Perhaps the worst part of asthma is not the wheezing or coughing or even your lips that turn blue during an attack. Maybe the worst thing is the panic. Clara Fernandes has suffered from asthma for the past 20 years. It all started one monsoon when she exposed herself to burning garbage and dirty sewage… Read more »

If you think Goa’s air is clean… think again

by Puja Roy

Perhaps the worst part of asthma is not the wheezing or coughing or even your lips that turn blue during an attack. Maybe the worst thing is the panic.

Clara Fernandes has suffered from asthma for the past 20 years. It all started one monsoon when she exposed herself to burning garbage and dirty sewage water.

“I have difficulty breathing, and ” says the 47-year-old grandmother, unhealthy as she takes a break from looking after her daughter’s twins. Headaches, incessant sneezing, and inhalers have now become a regular part of Clara’s life. No less regular than her husband’s daily ritual of burning the day’s trash in their backyard.

One of the first things that struck me after I arrived at my new neighbourhood in the scenic village of Saligao in North Goa was this faint, almost incense-like, fragrance constantly hanging in the air. I learnt that most people living in the neighbourhood, and for that matter the state, dispose of their garbage by burning it. These days, smoke billows out of my backyard, too.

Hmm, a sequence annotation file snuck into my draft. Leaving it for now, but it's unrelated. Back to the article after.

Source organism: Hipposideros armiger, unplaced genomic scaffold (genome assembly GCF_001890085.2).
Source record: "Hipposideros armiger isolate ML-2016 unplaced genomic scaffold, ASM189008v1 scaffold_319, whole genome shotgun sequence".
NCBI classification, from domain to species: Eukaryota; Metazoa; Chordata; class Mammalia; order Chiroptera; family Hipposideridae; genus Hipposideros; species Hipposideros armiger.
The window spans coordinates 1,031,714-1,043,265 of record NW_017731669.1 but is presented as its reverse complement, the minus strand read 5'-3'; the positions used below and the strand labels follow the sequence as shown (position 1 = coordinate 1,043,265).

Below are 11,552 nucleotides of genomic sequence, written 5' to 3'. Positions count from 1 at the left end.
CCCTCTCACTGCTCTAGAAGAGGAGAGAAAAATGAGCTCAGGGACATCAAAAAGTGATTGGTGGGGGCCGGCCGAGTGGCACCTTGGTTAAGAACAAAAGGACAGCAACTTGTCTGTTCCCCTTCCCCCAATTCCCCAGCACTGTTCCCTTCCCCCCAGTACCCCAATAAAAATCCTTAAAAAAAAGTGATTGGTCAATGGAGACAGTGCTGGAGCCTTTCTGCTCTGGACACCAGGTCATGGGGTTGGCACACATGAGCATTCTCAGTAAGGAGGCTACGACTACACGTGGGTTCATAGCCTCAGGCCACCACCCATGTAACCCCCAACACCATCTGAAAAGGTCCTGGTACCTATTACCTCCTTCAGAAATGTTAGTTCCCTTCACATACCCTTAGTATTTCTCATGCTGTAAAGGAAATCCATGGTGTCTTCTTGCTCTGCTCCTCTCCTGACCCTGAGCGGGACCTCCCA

Our backyards aren’t equipped to destroy dangerous waste like urban incinerators are. Burning plastic produces a highly toxic chemical called dioxin. Dioxins are carcinogenic, can interfere with hormones and the immune system, and cause reproductive and development problems. Then there is the problem of soot pollution. When emissions are left untreated, smoke stays low in the atmosphere in the form of fine suspended particulates. These tiny particles, measured less than 10 microns in diameter (PM10), can penetrate deep into the respiratory tract and cause breathing and heart problems, and possibly lung cancer.

 

According to the Goa State Pollution Control Board, about 170 tonnes of waste is generated on a daily basis across all municipal areas. Along with the 189 village panchayats, that number comes close to a whopping 400 tonnes, 50 per cent of which is non-biodegradable plastic.  Yes, Goa burns about 200 tonnes of plastic daily. Combine that with exhaust fumes generated from vehicles and harmful emissions from industries (Goa’s average PM10 level in 2010 was 68 micrograms/cubic metre; 8 notches above what’s considered safe) and you’ll get a fairly good idea of the quality of air you’re breathing.

 

Doctors across the state agree that the health concerns arising from improper garbage disposal practices are very real. Mapusa-based Dr Ashish Thakarkar, who specialises in intensive respiratory diseases, says he treats at least four to five confirmed cases of respiratory illnesses every week. “My patients (aged between 40-50) typically suffer from asthma and Chronic Obstructive Pulmonary Diseases (COPD).” He cites smoking, rise in air pollution levels and dust as the main culprits.

Dr Praveen Bhatt, a Margao-based chest physician, has treated several people from areas surrounding the garbage treatment plant at Sonsoddo. He says improper garbage disposal techniques employed by authorities at the plant are adding to air pollution. “Parents of children studying in nearby schools are worried. Even the well water there is slowly getting contaminated. It is affecting people’s health. Acute attacks of asthma, recurring pharyngitis, rhinitis and bronchitis are on the rise.”